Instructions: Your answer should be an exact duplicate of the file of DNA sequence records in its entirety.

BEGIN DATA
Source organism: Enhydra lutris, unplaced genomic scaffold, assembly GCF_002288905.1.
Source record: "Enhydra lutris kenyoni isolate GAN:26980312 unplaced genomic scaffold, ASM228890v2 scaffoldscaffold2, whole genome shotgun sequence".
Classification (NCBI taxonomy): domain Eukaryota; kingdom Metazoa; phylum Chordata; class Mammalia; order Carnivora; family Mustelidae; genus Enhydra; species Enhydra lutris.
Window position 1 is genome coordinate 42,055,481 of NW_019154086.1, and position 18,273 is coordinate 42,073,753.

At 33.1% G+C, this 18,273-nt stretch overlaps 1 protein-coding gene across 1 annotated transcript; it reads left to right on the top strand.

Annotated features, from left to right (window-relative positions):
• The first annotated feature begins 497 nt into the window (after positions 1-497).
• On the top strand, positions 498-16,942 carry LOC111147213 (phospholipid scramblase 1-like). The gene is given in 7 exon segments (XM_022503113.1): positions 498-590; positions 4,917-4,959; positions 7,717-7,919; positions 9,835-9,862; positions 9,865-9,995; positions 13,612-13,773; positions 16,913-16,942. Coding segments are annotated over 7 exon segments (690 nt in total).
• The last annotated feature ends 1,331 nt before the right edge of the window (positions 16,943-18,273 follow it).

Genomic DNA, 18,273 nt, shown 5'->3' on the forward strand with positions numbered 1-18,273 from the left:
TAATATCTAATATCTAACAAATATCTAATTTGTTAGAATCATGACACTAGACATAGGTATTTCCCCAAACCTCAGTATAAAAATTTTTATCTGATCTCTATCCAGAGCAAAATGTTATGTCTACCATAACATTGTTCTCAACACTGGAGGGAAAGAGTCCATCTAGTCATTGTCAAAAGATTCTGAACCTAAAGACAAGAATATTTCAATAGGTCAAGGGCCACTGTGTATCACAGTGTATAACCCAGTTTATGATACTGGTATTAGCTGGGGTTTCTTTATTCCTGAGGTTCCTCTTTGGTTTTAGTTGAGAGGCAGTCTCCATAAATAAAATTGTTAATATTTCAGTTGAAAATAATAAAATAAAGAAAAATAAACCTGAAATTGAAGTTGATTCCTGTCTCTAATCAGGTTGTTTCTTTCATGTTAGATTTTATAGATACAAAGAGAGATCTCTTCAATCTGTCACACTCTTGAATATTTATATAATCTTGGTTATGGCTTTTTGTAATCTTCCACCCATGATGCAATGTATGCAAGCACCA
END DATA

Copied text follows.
Source organism: Enhydra lutris, unplaced genomic scaffold, assembly GCF_002288905.1.
Source record: "Enhydra lutris kenyoni isolate GAN:26980312 unplaced genomic scaffold, ASM228890v2 scaffoldscaffold2, whole genome shotgun sequence".
Classification (NCBI taxonomy): domain Eukaryota; kingdom Metazoa; phylum Chordata; class Mammalia; order Carnivora; family Mustelidae; genus Enhydra; species Enhydra lutris.
Window position 1 is genome coordinate 42,055,481 of NW_019154086.1, and position 18,273 is coordinate 42,073,753.

At 33.1% G+C, this 18,273-nt stretch overlaps 1 protein-coding gene across 1 annotated transcript; it reads left to right on the top strand.

Annotated features, from left to right (window-relative positions):
• The first annotated feature begins 497 nt into the window (after positions 1-497).
• On the top strand, positions 498-16,942 carry LOC111147213 (phospholipid scramblase 1-like). The gene is given in 7 exon segments (XM_022503113.1): positions 498-590; positions 4,917-4,959; positions 7,717-7,919; positions 9,835-9,862; positions 9,865-9,995; positions 13,612-13,773; positions 16,913-16,942. Coding segments are annotated over 7 exon segments (690 nt in total).
• The last annotated feature ends 1,331 nt before the right edge of the window (positions 16,943-18,273 follow it).

Genomic DNA, 18,273 nt, shown 5'->3' on the forward strand with positions numbered 1-18,273 from the left:
TAATATCTAATATCTAACAAATATCTAATTTGTTAGAATCATGACACTAGACATAGGTATTTCCCCAAACCTCAGTATAAAAATTTTTATCTGATCTCTATCCAGAGCAAAATGTTATGTCTACCATAACATTGTTCTCAACACTGGAGGGAAAGAGTCCATCTAGTCATTGTCAAAAGATTCTGAACCTAAAGACAAGAATATTTCAATAGGTCAAGGGCCACTGTGTATCACAGTGTATAACCCAGTTTATGATACTGGTATTAGCTGGGGTTTCTTTATTCCTGAGGTTCCTCTTTGGTTTTAGTTGAGAGGCAGTCTCCATAAATAAAATTGTTAATATTTCAGTTGAAAATAATAAAATAAAGAAAAATAAACCTGAAATTGAAGTTGATTCCTGTCTCTAATCAGGTTGTTTCTTTCATGTTAGATTTTATAGATACAAAGAGAGATCTCTTCAATCTGTCACACTCTTGAATATTTATATAATCTTGGTTATGGCTTTTTGTAATCTTCCACCCATGATGCAATGTATGCAAGCACCA